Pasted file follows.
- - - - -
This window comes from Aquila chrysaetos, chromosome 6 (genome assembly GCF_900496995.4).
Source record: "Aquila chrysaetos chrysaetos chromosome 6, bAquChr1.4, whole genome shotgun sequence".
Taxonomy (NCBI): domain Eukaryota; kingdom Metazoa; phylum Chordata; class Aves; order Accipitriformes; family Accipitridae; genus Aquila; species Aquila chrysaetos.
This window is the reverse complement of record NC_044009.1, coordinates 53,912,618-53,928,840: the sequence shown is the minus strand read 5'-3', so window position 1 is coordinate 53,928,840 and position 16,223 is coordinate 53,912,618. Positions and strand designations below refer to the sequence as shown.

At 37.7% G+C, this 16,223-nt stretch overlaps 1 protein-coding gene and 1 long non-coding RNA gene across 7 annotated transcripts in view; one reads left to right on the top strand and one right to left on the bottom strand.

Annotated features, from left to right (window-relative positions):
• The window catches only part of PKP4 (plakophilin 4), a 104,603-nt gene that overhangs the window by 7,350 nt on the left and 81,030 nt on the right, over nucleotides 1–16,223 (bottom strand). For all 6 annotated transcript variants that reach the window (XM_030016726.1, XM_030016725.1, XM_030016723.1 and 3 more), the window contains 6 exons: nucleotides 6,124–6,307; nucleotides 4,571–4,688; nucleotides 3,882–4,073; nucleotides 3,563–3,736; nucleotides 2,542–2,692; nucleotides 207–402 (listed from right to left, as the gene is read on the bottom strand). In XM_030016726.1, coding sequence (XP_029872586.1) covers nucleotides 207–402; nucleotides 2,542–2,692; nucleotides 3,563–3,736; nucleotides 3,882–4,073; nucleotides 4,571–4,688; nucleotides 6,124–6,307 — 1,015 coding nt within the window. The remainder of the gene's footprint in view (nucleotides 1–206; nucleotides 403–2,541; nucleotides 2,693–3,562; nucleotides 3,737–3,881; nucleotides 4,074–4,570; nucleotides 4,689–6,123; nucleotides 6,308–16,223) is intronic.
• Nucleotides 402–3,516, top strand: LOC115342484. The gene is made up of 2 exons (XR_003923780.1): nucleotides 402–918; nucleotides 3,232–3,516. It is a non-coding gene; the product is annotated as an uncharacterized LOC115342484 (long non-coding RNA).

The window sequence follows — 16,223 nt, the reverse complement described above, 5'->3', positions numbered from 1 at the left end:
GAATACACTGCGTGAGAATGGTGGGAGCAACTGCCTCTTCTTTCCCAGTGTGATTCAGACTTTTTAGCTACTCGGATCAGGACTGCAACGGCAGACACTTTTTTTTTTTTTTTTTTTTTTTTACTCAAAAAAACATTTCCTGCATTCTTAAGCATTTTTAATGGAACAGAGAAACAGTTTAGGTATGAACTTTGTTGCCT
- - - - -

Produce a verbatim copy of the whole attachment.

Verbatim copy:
This window comes from Aquila chrysaetos, chromosome 6 (genome assembly GCF_900496995.4).
Source record: "Aquila chrysaetos chrysaetos chromosome 6, bAquChr1.4, whole genome shotgun sequence".
Taxonomy (NCBI): domain Eukaryota; kingdom Metazoa; phylum Chordata; class Aves; order Accipitriformes; family Accipitridae; genus Aquila; species Aquila chrysaetos.
This window is the reverse complement of record NC_044009.1, coordinates 53,912,618-53,928,840: the sequence shown is the minus strand read 5'-3', so window position 1 is coordinate 53,928,840 and position 16,223 is coordinate 53,912,618. Positions and strand designations below refer to the sequence as shown.

At 37.7% G+C, this 16,223-nt stretch overlaps 1 protein-coding gene and 1 long non-coding RNA gene across 7 annotated transcripts in view; one reads left to right on the top strand and one right to left on the bottom strand.

Annotated features, from left to right (window-relative positions):
• The window catches only part of PKP4 (plakophilin 4), a 104,603-nt gene that overhangs the window by 7,350 nt on the left and 81,030 nt on the right, over nucleotides 1–16,223 (bottom strand). For all 6 annotated transcript variants that reach the window (XM_030016726.1, XM_030016725.1, XM_030016723.1 and 3 more), the window contains 6 exons: nucleotides 6,124–6,307; nucleotides 4,571–4,688; nucleotides 3,882–4,073; nucleotides 3,563–3,736; nucleotides 2,542–2,692; nucleotides 207–402 (listed from right to left, as the gene is read on the bottom strand). In XM_030016726.1, coding sequence (XP_029872586.1) covers nucleotides 207–402; nucleotides 2,542–2,692; nucleotides 3,563–3,736; nucleotides 3,882–4,073; nucleotides 4,571–4,688; nucleotides 6,124–6,307 — 1,015 coding nt within the window. The remainder of the gene's footprint in view (nucleotides 1–206; nucleotides 403–2,541; nucleotides 2,693–3,562; nucleotides 3,737–3,881; nucleotides 4,074–4,570; nucleotides 4,689–6,123; nucleotides 6,308–16,223) is intronic.
• Nucleotides 402–3,516, top strand: LOC115342484. The gene is made up of 2 exons (XR_003923780.1): nucleotides 402–918; nucleotides 3,232–3,516. It is a non-coding gene; the product is annotated as an uncharacterized LOC115342484 (long non-coding RNA).

The window sequence follows — 16,223 nt, the reverse complement described above, 5'->3', positions numbered from 1 at the left end:
GAATACACTGCGTGAGAATGGTGGGAGCAACTGCCTCTTCTTTCCCAGTGTGATTCAGACTTTTTAGCTACTCGGATCAGGACTGCAACGGCAGACACTTTTTTTTTTTTTTTTTTTTTTTTACTCAAAAAAACATTTCCTGCATTCTTAAGCATTTTTAATGGAACAGAGAAACAGTTTAGGTATGAACTTTGTTGCCT